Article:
ACCI

ACCI Hosts Roundtable on the Impact of the Transition Process on Private Sector

Representatives of the Afghan government, private sector and international community discussed possible scenarios how the withdrawal of foreign forces and the cut in foreign aid can affect Afghanistan’s economy after 2014. In his welcome speech Mr. Hassen Fahim, Chairman of the Afghanistan Chamber of Commerce and Industries (ACCI), highlighted that the transition process will be the challenge for Afghanistan until 2014. He asked the national and international partners to cushion the impact on the private sector through joint coordination. In this regard Mr. Mohammad Qurban Haqjo, CEO of ACCI, asked the donor agencies to reduce aid predictably and to support Afghan organizations in their ambitions for ownership.

The roundtable was attended by more than 215 participants in the Kabul Star Hotel. Among them were ACCI’s board members, government officials, representatives of the international community as well as national and international media representatives. Experts from the World Bank, Ministry of Foreign Affairs and Kabul University provided with their presentations a substantive input to the discussion.

The opening speakers, Richard Hogg and Bill Byrd, are working for the World Bank.  Thus far, the World Bank has been the only organization to have performed significant analysis of the impact of the military drawdown and framed its assumptions with numerical data.  Representatives from the World Bank shared both the fiscal and economic impact of the transition.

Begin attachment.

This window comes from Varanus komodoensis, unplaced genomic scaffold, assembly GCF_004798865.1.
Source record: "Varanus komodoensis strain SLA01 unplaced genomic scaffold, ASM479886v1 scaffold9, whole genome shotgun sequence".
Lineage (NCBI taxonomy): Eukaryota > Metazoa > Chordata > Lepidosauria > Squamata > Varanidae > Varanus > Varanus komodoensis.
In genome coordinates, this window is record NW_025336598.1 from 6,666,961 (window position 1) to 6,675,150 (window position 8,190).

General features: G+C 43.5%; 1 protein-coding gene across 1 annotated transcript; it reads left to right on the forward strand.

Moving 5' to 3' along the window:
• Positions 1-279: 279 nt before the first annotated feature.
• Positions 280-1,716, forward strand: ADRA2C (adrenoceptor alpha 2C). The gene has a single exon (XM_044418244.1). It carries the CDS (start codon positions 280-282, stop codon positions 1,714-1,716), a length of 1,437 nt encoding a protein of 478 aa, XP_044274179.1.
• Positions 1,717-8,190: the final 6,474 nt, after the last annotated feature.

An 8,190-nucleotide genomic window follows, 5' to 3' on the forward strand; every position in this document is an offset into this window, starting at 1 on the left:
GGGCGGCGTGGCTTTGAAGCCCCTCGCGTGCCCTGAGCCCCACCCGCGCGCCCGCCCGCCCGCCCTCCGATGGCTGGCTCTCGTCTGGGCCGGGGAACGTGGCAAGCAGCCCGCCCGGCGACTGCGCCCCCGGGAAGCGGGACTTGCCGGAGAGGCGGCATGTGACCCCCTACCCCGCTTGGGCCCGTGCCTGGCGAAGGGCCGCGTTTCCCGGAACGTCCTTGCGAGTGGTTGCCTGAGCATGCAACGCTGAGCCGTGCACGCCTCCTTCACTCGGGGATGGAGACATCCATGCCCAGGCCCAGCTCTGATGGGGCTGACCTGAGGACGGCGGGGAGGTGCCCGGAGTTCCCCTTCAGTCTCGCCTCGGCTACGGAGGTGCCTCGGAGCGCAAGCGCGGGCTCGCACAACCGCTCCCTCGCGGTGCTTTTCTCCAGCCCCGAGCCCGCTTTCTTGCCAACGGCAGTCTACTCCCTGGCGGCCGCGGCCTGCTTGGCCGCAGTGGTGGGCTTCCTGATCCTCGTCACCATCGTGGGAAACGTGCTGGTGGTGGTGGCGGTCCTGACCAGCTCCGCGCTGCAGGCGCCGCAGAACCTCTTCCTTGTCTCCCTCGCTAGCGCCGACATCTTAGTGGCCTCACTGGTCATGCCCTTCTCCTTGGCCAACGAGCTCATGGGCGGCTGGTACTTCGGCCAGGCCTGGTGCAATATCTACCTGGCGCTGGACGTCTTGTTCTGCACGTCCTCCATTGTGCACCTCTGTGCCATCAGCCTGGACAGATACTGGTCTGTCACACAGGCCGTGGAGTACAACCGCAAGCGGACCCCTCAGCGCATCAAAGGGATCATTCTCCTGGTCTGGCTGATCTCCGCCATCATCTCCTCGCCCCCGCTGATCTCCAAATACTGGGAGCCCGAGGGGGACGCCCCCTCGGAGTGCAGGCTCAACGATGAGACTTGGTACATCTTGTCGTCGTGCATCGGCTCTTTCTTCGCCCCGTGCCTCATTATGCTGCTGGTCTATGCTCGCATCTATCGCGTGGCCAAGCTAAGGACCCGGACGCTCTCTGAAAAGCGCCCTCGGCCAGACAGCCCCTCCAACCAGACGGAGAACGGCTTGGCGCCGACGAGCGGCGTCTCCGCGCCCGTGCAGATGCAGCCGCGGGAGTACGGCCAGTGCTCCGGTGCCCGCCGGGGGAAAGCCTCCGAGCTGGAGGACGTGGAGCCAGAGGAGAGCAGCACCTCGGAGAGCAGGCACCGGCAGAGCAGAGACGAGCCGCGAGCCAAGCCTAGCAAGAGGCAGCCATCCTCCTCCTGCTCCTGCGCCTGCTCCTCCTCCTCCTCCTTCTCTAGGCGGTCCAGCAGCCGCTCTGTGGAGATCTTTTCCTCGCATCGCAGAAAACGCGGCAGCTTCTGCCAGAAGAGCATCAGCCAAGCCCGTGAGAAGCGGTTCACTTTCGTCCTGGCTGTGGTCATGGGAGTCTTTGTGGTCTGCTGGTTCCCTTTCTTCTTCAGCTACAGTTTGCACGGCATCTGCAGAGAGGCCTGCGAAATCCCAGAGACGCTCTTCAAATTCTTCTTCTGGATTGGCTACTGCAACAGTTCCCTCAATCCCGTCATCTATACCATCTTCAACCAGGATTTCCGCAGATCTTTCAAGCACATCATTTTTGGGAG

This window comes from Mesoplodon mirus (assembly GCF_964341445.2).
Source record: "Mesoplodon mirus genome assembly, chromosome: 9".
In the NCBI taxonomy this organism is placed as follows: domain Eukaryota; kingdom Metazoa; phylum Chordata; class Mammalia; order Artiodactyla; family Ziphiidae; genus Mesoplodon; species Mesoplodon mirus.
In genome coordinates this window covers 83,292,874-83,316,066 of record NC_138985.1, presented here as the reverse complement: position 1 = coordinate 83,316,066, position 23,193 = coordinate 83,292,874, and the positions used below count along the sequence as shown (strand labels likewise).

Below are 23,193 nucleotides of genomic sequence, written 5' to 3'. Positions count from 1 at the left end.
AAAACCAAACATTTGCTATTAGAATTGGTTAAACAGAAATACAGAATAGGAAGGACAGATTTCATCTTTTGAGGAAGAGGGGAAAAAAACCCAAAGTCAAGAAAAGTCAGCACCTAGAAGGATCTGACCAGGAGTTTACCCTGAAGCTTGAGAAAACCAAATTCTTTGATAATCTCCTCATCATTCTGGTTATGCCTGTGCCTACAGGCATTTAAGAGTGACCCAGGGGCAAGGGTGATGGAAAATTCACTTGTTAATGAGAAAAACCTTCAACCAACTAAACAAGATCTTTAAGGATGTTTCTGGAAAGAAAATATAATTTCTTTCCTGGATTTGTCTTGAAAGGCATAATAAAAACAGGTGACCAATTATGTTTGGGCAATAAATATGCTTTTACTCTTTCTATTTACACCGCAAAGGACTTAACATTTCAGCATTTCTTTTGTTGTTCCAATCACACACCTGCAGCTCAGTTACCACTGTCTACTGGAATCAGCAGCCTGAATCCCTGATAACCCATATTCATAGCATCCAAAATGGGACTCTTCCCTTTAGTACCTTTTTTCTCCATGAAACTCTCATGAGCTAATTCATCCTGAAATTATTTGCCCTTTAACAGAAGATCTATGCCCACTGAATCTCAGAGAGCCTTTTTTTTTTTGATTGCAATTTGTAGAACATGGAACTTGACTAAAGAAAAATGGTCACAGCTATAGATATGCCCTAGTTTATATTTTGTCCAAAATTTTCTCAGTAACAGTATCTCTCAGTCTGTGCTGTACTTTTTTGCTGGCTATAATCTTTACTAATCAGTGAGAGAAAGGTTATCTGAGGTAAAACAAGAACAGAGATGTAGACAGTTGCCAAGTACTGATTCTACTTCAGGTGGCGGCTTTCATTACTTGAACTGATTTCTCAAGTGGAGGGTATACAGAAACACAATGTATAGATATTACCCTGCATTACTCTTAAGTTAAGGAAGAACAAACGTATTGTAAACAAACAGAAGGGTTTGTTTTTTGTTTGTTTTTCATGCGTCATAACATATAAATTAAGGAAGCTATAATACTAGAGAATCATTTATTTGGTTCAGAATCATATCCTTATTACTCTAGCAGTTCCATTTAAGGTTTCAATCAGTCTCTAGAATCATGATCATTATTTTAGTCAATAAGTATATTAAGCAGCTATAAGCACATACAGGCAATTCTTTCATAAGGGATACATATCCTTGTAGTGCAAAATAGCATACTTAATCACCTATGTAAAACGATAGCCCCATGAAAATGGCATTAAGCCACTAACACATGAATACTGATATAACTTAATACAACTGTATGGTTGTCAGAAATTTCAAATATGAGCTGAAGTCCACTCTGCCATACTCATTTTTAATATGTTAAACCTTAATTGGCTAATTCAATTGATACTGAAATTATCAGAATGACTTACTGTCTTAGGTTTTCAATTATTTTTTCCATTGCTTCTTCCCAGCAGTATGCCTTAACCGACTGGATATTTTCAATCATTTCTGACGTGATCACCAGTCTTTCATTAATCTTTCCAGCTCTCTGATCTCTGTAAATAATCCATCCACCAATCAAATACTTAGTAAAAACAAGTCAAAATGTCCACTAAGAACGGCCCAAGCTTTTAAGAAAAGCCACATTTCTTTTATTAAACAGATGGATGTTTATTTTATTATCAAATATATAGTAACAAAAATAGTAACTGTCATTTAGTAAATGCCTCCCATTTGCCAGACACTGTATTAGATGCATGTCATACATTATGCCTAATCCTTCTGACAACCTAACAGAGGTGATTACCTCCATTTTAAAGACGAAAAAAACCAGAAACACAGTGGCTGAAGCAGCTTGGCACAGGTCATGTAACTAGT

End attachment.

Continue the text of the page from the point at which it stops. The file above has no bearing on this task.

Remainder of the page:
Aid in the most recent year was $ 15.7 billion which is almost equal to the nominal GDP of Afghanistan; by development standards, this represents a huge commitment from the donor community.  In the 2010/11 fiscal year, the total Afghan public expenditure budget was $17.1 billion of which $ 15.7 billion was financed by donors; of this amount $ 1.9 billion was channeled through the government budget, also called the “core budget.”  The total core budget stands at $ 3.3 billion and the “external budget” which funds security and non-security costs is $ 13.8 billion.

The World Bank projects that by 2020/21, operating expenditures for security and non-security operation and maintenance (O & M) as well as wages, will double the size of revenues, leaving a financing gap of approximately 25% of GDP.  This financing gap will have to be managed and several scenarios were presented; however, it was noted that the financing gap is unlikely to be sustained without dramatic cuts in the budget.  These reductions will impact security and service delivery.